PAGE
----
Herding Powdercats

Re Wikstrom

The author (front) unloads from the snowcat at Park City Powder Cats.

Nick Moench thrusts the snowcat forward. "It's running a bit harder today," chuckles Nick as we inch our way across a small stream on a makeshift bridge and eventually onto the flats near an old sheep coral.

The road that accesses Utah's M&M Canyon is new for this season at Park City Powder Cats -- it's also just a slice of their current expansion. This winter, PC Cats opened 2,500 acres of new terrain bringing their ski-able acres to a whopping 10,000.

Park City Powder Cats is located on a place called 1,000 Acre Ranch, but it's actually a misnomer. The ranch, homesteaded in the late 1800s, is nestled within the Uinta's Windy Ridge Mountains and at the doorstep of the Mirror Lake Highway and High Uinta Wilderness. Originally used for farming by the Moench family, the ranch housed roughly 10,000 sheep during its heyday, primarily for wool and meat; and when they weren't raising livestock, the family skied hand-cut trails along the mountainside.

Park City Powder Cats

It doesn't take long to discover that the Moenchs were a hardy crew. The matriarch of the family, Addy Moench, typically rode her horse around the property and there is now a skiing zone named after her. Nick, our cat driver, is part of the heritage. His uncle Lorin Moench -- 94 years of age and still skiing -- leases the land to Park City Powder Cats and was instrumental in allowing the operation to expand.

Jason Boyer, one of our guides, explains, "In the summer, the family used to raise sheep here, but now in the winter we raise powderhounds." Jason and his wife, Megan, our other guide for the day, couldn't be more accurate. From morning to late afternoon, pro skier and guide Shaun Raskin, myself, and photographer Re Wikstrom shred lap after lap of powder mixed with wind-buff through tree runs called Nick's Trees and open bowls such as No Name, Giant Steps, and Silver Tongue.

Park City Powder Cats isn't a new operation. While Wasatch Powderbirds used to access the area in the 80s, the cat operation began in the 90s. However, it wasn't until 2004 that the area came under new ownership. "It has really been incredible," says Johnny Adolphson, PC Cats' operations manager of seven years. "This area always had massive potential, but often times with limited resources."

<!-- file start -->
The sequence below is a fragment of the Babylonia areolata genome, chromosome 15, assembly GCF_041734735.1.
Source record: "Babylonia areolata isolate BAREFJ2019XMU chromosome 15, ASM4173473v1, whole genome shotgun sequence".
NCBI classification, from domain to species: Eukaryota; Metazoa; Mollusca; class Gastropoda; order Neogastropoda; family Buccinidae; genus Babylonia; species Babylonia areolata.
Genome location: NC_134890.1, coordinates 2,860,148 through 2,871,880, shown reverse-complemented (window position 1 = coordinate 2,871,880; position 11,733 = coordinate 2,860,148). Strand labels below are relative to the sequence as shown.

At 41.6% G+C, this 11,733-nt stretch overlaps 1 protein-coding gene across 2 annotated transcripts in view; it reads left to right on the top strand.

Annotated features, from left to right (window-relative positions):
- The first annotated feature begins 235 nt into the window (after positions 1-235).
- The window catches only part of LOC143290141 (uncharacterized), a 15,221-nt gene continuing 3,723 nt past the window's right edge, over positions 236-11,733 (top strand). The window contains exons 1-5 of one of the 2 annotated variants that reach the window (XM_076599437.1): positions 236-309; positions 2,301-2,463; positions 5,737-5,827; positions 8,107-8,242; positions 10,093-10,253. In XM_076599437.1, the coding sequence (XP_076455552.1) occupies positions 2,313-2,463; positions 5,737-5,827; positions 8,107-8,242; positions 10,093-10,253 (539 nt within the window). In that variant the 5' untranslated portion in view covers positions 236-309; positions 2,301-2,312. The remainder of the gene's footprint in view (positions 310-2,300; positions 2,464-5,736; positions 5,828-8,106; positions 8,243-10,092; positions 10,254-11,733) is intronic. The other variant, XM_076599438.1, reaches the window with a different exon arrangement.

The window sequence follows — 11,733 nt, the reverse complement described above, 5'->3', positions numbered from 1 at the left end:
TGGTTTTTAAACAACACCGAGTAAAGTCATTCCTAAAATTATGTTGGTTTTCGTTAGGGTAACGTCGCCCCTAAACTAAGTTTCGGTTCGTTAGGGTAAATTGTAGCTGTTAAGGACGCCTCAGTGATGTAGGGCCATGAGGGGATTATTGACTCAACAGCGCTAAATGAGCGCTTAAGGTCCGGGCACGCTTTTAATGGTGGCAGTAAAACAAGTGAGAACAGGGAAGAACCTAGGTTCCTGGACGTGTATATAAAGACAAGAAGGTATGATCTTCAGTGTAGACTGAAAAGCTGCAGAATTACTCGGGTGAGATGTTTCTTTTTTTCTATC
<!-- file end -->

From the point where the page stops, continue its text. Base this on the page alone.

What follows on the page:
In the summer, the family used to raise sheep here, but now in the winter, we raise powderhounds.
Jason Boyer, guide

For Adolphson, managing the terrain expansion has been the biggest challenge. With enhanced access to M&M Canyon and increased terrain off of Windy Ridge called Super Bowl and Cold-Smoke, Adolphson notes that they have increased their avalanche explosive work from 50 pounds to 500.

Sitting and chatting with Adolphson in a log cabin used to film an episode of Walker Texas Ranger -- yes, Chuck Norris was here -- he explains the snowpack of the Uintas and how his crew manages the expansion. "We have a great team of guides and it has been a fun few years getting familiar with the terrain and each other. In reality we're dealing with a lot of unknowns," Adolphson says. "We are learning each season and mitigating with a combo of science and smart decision-making. We have a shallower snowpack with typically a lot of wind, and no big storms to flush the terrain."

Pulling into the corral at the end of the day, Nick herds the powderhounds to the ranch cabin much like the Moenchs put the sheep to bed during the homesteading years. With the sun setting on the deck, I'm already scheming my return. The combinations of three passenger snowcats, the ability for heli-skiing, and backcountry ski tours with the potential for yurt trips in the future have me day-dreaming the sunset away and I'm eager to graze more powder fields.

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